ERROR: compile arch/x86/kernel/asm-offsets.c on blade10,cpp,lzo failed
Warning: remote compilation of 'arch/x86/kernel/asm-offsets.c' failed,
    retried locally and got a different result.
Warning: file 'include/linux/autoconf.h', a dependency of
    arch/x86/kernel/asm-offsets.c, changed during the build
Warning: now using plain distcc, possibly due to inconsistent file system
    changes during build

After some investigation I learned that pump mode does not automatically handle header files that are modified during the build . I applied the prescribed workaround, with the addition of the specific header file mentioned in the error message I received, and tried again... with the same result. After several more iterations, covering one and a half days and including some detailed analysis of the build made possible by Accelerator's file-level annotation, I managed to get distcc working in pump mode. Note that plain distcc worked out-of-the-box; it was only pump mode that gave me trouble (details available on request).
Once I worked out the kinks, I reran the distcc tests with -j 8 and -j 24 ; and I tried including "localhost" as one of the distcc compile servers. At best these changes had no impact on performance; most of them made the build slightly slower.

Results and Analysis

Build toolAverage (4 runs)Standard deviationComparison to serial
Serial gmake32m29.25s4.99s1.0x
Distcc/gmake4m25.75s4.50s7.35x faster
CloudBees Accelerator2m38.00s1.41s12.34x faster

As you can see, both distcc and Accelerator do a good job of accelerating the build, but for raw speed (and, I think, for ease of implementation) Accelerator takes the crown on this one. Why is that so? I think there are two factors that contribute to our success here:

  1. Accelerator distributes all work to the cluster: in addition to compiles, Accelerator distributes code gen, links, packaging, and even makefile parsing to the cluster. This significantly increases the amount of work that can be done in parallel, and reduces the amount of work performed on the build host itself, preventing it from becoming a bottleneck.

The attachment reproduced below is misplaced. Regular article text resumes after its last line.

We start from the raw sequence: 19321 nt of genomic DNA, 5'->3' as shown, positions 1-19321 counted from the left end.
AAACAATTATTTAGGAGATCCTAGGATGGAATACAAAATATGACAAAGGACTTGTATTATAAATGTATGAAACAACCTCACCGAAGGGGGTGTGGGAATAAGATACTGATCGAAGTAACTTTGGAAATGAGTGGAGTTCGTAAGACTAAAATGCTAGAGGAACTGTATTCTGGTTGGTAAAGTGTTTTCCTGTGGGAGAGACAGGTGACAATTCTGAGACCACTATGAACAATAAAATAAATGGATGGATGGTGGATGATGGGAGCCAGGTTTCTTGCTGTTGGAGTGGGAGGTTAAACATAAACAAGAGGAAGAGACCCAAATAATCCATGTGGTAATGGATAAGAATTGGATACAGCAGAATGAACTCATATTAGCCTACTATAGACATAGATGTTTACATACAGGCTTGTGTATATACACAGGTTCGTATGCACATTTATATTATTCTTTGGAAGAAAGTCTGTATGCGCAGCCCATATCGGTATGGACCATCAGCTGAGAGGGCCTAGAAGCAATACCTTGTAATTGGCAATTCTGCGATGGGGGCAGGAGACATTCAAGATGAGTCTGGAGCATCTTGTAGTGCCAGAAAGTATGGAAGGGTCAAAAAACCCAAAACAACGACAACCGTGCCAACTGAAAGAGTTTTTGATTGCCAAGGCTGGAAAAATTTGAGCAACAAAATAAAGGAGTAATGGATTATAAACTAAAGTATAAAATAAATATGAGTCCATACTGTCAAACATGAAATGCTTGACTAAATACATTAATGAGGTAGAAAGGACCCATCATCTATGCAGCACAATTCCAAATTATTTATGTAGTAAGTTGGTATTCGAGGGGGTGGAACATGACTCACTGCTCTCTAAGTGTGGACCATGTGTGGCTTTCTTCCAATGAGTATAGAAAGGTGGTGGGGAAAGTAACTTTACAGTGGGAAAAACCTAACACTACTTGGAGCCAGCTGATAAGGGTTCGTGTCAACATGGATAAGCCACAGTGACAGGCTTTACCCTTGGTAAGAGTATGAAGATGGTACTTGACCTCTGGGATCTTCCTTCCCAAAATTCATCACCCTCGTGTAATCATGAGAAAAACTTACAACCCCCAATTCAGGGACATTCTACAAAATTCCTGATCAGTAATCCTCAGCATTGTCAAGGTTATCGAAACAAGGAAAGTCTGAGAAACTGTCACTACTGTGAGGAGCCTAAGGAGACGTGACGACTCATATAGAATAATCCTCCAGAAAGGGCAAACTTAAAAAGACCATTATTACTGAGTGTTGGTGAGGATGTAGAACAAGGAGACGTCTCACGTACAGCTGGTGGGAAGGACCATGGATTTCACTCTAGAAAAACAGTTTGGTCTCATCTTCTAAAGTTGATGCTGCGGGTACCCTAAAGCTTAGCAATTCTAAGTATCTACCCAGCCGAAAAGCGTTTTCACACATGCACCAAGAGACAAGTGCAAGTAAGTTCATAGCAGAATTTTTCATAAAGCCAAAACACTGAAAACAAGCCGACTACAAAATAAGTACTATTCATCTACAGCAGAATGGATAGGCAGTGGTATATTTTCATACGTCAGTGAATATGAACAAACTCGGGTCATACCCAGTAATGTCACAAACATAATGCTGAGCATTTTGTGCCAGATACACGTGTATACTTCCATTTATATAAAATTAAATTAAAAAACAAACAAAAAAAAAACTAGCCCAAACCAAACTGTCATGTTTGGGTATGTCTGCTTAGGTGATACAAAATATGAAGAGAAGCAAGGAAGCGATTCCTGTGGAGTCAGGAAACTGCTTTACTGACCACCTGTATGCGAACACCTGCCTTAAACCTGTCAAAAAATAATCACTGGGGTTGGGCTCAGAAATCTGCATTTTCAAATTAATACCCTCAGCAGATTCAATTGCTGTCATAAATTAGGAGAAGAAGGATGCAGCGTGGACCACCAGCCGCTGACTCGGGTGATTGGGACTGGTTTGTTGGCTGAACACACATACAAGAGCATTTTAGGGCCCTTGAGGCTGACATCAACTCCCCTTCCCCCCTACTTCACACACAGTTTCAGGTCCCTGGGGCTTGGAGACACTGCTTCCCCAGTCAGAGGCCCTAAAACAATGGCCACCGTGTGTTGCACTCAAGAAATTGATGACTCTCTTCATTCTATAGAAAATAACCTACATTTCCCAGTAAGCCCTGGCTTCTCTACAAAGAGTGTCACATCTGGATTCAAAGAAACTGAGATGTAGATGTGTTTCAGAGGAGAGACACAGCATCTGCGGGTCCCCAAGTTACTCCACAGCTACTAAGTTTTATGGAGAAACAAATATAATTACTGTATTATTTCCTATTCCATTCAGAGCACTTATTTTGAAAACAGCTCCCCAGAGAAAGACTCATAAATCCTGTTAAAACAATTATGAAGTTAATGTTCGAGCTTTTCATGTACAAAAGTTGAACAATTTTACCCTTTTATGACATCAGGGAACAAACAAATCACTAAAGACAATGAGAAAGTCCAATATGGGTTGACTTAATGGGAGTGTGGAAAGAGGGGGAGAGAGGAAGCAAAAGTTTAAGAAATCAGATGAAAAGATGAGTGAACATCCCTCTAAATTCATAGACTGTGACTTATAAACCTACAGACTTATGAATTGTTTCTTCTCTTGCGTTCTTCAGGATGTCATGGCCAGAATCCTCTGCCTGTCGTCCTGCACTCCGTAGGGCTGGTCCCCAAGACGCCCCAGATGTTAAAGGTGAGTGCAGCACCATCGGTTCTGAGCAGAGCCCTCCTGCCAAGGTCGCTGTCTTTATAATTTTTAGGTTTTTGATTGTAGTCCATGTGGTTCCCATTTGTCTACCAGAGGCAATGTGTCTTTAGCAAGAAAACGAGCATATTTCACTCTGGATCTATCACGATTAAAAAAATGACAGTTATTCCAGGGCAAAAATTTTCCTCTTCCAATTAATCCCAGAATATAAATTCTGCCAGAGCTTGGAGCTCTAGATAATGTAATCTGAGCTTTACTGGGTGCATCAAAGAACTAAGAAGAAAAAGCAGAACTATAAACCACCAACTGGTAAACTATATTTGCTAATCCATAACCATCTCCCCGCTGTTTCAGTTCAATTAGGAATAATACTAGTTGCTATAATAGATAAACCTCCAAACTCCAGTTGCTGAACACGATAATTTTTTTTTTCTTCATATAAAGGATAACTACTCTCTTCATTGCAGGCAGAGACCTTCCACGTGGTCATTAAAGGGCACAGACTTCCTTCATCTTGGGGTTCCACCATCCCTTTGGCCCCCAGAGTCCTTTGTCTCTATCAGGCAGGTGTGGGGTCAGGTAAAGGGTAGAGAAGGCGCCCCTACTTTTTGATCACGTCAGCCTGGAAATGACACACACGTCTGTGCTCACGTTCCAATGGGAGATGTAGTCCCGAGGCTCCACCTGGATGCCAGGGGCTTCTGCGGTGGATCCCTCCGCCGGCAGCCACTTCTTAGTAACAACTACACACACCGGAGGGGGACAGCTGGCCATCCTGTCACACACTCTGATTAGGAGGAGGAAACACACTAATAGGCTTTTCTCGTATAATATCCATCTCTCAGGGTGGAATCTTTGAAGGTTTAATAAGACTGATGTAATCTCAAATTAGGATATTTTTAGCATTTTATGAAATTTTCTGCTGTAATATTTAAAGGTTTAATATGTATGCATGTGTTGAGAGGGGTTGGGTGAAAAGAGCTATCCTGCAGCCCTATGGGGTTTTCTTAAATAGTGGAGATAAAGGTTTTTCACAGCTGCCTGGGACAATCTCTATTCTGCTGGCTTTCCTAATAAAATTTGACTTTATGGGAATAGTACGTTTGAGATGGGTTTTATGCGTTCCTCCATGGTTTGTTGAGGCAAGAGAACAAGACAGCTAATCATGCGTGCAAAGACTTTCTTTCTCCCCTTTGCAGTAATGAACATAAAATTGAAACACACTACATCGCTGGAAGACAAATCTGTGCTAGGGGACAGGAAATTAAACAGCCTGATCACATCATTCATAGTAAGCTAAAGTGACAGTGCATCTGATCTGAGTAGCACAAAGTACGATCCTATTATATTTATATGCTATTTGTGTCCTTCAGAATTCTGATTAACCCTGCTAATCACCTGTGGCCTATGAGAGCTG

• Accelerator aggressively parallelizes recursive make invocations. In a variety of common situations, gmake does not parallelize recursive makes, even when invoked with -j . For example:

    all:
        $(MAKE) util
        $(MAKE) app1
        $(MAKE) app2
        $(MAKE) app3
    

    In this situation, gmake will not parallelize the work in the recursive makes, and in fact it cannot -- to do so runs the risk of breaking the build. But Accelerator can and does parallelize the recursive makes, and it can do so safely because of our conflict detection and resolution technology. This often gives us an edge over other build systems, particularly if there is substantial work in recursive makes. Of course, since distcc uses gmake to handle parallelization, it is subject to the same limitations.

It's worth mentioning that Accelerator also has an edge in terms of the artifacts left over after the build completes. When the distcc builds finished, I had the build output and the standard build log. When the Accelerator builds finished, I had those same artifacts as well as an Accelerator annotation file, which as you know provides a gold mine of performance and dependency information about the build, which personally I find indispensable.

Conclusion

Although distcc is more capable now than ever before, in the most important measure -- raw speed -- Accelerator still beats it hands down. I think this experiment also underscores the shortcomings of distcc's approach to build acceleration -- without distributing more work to the cluster, I don't know that distcc will ever be able to match Accelerator for speed, at least for large builds that produce multiple outputs. For smaller, simpler builds, who knows -- but then, that's not really the target that Accelerator is aiming for.